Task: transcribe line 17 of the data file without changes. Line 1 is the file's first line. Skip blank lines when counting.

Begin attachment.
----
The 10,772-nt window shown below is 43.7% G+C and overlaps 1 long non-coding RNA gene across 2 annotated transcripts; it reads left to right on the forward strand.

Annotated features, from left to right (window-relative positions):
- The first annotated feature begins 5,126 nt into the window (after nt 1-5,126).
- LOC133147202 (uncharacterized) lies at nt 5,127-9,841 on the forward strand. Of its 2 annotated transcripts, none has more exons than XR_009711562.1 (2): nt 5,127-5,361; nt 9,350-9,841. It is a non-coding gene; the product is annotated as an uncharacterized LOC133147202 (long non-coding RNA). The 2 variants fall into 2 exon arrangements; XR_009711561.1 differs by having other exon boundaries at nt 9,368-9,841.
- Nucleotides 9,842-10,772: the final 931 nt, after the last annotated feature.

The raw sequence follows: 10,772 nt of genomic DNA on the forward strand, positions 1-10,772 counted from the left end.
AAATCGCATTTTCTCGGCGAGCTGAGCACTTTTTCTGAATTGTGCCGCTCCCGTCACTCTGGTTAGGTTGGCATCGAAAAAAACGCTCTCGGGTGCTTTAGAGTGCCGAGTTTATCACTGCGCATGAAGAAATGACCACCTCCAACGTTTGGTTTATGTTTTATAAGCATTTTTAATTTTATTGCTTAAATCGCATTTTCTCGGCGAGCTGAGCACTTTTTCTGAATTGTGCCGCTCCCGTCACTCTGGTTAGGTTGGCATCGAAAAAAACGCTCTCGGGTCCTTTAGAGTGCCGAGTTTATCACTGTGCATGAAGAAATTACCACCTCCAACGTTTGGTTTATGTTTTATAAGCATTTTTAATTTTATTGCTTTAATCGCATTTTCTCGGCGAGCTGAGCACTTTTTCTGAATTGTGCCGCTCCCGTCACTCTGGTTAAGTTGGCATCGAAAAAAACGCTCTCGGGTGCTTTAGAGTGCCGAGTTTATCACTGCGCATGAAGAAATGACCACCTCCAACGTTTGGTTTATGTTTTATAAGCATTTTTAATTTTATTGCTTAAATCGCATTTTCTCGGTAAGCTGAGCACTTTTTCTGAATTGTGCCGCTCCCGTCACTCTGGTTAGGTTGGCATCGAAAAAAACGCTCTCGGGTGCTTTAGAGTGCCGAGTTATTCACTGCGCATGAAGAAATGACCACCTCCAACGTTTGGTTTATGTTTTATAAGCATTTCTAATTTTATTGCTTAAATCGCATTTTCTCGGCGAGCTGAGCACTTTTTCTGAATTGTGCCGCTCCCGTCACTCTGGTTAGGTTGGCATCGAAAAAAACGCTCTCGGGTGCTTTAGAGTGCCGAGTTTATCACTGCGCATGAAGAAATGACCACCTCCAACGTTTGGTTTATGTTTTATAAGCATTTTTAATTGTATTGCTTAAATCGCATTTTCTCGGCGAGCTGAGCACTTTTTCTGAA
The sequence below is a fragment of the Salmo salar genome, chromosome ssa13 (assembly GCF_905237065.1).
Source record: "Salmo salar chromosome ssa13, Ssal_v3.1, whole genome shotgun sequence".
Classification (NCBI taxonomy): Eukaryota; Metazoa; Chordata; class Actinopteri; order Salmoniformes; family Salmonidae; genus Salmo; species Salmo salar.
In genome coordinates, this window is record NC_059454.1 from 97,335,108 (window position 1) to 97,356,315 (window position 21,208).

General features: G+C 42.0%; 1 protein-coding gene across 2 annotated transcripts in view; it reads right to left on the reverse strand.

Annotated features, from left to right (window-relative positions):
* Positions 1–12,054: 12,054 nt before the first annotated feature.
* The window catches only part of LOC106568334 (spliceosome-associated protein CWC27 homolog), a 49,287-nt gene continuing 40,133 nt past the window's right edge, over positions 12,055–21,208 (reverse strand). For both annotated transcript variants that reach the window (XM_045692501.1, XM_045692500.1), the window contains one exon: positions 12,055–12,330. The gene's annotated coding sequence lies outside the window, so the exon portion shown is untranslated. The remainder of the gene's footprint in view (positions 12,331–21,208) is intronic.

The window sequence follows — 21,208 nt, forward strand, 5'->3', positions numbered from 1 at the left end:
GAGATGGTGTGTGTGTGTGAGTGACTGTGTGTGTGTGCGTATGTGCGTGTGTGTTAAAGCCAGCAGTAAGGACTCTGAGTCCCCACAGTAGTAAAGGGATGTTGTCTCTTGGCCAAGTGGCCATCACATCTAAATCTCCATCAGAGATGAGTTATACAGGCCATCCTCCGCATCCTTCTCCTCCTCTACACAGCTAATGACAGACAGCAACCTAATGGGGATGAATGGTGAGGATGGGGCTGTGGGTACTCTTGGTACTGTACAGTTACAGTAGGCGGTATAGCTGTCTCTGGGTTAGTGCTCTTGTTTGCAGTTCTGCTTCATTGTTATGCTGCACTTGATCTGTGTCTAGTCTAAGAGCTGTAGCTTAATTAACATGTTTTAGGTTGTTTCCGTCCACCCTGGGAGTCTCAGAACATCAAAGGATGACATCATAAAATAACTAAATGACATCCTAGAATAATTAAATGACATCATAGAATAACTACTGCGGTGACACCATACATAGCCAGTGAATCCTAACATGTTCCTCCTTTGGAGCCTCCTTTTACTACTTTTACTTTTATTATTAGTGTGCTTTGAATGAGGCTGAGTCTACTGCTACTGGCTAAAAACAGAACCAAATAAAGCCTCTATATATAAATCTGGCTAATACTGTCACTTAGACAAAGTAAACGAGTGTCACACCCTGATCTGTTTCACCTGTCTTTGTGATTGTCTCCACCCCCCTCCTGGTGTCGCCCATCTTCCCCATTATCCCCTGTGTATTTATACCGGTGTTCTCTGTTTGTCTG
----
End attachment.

GAGATGGTGTGTGTGTGTGAGTGACTGTGTGTGTGTGCGTATGTGCGTGTGTGTTAAAGCCAGCAGTAAGGACTCTGAGTCCCCACAGTAGTAAAGGGATGTTGTCTCTTGGCCAAGTGGCCATCACATCTAAATCTCCATCAGAGATGAGTTATACAGGCCATCCTCCGCATCCTTCTCCTCCTCTACACAGCTAATGACAGACAGCAACCTAATGGGGATGAATGGTGAGGATGGGGCTGTGGGTACTCTTGGTACTGTACAGTTACAGTAGGCGGTATAGCTGTCTCTGGGTTAGTGCTCTTGTTTGCAGTTCTGCTTCATTGTTATGCTGCACTTGATCTGTGTCTAGTCTAAGAGCTGTAGCTTAATTAACATGTTTTAGGTTGTTTCCGTCCACCCTGGGAGTCTCAGAACATCAAAGGATGACATCATAAAATAACTAAATGACATCCTAGAATAATTAAATGACATCATAGAATAACTACTGCGGTGACACCATACATAGCCAGTGAATCCTAACATGTTCCTCCTTTGGAGCCTCCTTTTACTACTTTTACTTTTATTATTAGTGTGCTTTGAATGAGGCTGAGTCTACTGCTACTGGCTAAAAACAGAACCAAATAAAGCCTCTATATATAAATCTGGCTAATACTGTCACTTAGACAAAGTAAACGAGTGTCACACCCTGATCTGTTTCACCTGTCTTTGTGATTGTCTCCACCCCCCTCCTGGTGTCGCCCATCTTCCCCATTATCCCCTGTGTATTTATACCGGTGTTCTCTGTTTGTCTG